Current disruptions have brought to light the fragility of our supply chains, says MARZIA STORPIOLI. And the volatility is set to continue for quite some time. What to do?
There’s not doubt volatility, turbulence and uncertainty will continue, and probably increase in the decades ahead, and the ‘business as usual mentality’ will need to be replaced with business seeking stability in the face of disruption.
Current disruptions have brought to light the fragility of our supply chains. For the past 20 years, the focus has been on cutting costs along each link in the chain. Unfortunately, this has also expunged any flexibility or resilience (the ability to withstand shocks to the system) in supply chains.
The question now is, how do we retain cost efficiency but reintroduce flexibility and elasticity into supply chains?
Supply chain suppleness – revisited
Just In Time (JIT) has been seen as the model of supply chain superiority, but this is no longer the case. The disruption of supply chains by the coronavirus pandemic showed that this method of inventory control, which brings material into the production process, warehouse or customer just in time to be used, has its limitations.
Some elements of JIT are good and should be translated into the reshaping of the new models for supply chains, but many of the ‘credos’ of JIT will need to be redesigned and new thinking brought into supply chain management.
One of its weaknesses (and other similar methodologies) was that the environmental impact of JIT changes to supply chains was not considered or measured. This is no longer feasible. Consumers are no longer willing to accept ‘due to internal considerations….’ as an excuse for out-of-stock situations.
What will the supply chain of the future look like?
Firstly, the supplier base must be widened to include more suppliers for key/critical items. There should be reduced focus on cost reduction and a move to find a balance between acceptable costs and acceptable inventory levels. This should be done –with customer in mind, rather than the company’s bottom line only.
There should be greater visibility and sharing of information between and among supply chain members e.g. greater trust less ‘protectionism’.
We need to rethink strategies on essential goods and services. For example: chemicals used in sanitiser products – should they be imported because the supplier is cheaper, or should we manufacture the lion’s share in South Africa to reduce reliance on globalised sources?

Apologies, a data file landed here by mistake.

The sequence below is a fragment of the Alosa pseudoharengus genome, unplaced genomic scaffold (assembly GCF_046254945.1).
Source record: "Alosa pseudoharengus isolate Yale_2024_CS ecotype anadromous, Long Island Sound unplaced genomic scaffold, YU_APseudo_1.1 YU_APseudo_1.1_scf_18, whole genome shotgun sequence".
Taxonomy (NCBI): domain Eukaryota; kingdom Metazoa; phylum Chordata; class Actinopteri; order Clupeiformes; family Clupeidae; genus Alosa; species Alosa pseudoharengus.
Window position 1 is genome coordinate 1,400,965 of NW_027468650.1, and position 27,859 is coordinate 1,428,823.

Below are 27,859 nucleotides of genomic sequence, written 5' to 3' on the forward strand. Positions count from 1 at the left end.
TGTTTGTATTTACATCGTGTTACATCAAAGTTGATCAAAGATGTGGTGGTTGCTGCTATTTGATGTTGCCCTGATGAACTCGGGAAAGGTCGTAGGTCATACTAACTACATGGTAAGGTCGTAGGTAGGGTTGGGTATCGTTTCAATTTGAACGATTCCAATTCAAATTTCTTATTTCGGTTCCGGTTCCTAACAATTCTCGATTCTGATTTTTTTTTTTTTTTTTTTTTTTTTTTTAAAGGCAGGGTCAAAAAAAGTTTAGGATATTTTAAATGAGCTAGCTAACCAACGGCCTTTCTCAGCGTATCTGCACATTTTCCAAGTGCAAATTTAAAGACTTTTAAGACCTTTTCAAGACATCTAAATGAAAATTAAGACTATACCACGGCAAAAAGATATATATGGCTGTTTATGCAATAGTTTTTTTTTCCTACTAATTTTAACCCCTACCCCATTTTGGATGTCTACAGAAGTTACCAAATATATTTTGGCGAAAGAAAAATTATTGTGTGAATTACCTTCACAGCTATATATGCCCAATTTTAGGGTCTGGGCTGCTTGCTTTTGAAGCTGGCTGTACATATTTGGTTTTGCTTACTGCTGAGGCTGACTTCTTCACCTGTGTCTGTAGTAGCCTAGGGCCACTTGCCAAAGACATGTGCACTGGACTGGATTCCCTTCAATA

More joint ventures are required to leverage off each other’s strengths. In other words, we need less outsourcing and more capacity sharing.
A move to on-shoring production of critical items (items critical to national security, health, economic prosperity) is needed.
For example, Sasol has always been able to produce chemicals – world class – why shouldn’t they be incentivised to develop their production to encompass chemicals currently being imported from China (due to some economic cooperation agreement between South Africa and China)?
The South African textile industry has a track record of producing high quality material. Why are we destroying that capacity by importing textile products from China?
Again, South Africa is capable of producing medical quality personal protection equipment. We shouldn’t need to import PPE from abroad.
A trend is developing where businesses collaborate with their competitors, leveraging each other’s unique strengths, buffering their weaknesses and moving closer to becoming ‘demand chains’. This means focusing on customers (outward looking) rather than focusing on internal business efficiencies (inward looking).
There must be a change in relationships with suppliers. It is no longer rational to keep adversarial relationships going, and more important to work on collaborative relationships – the ‘we are in this together’ mindset, as opposed to the traditional ‘beat suppliers down to the lowest price without a thought for their sustainability’.
And that’s just to start with…
BIO: Marzia Storpioli is Lecturer: Supply Chain Management and Programme manager: BCom International Supply Chain Management at the IMM Graduate School.
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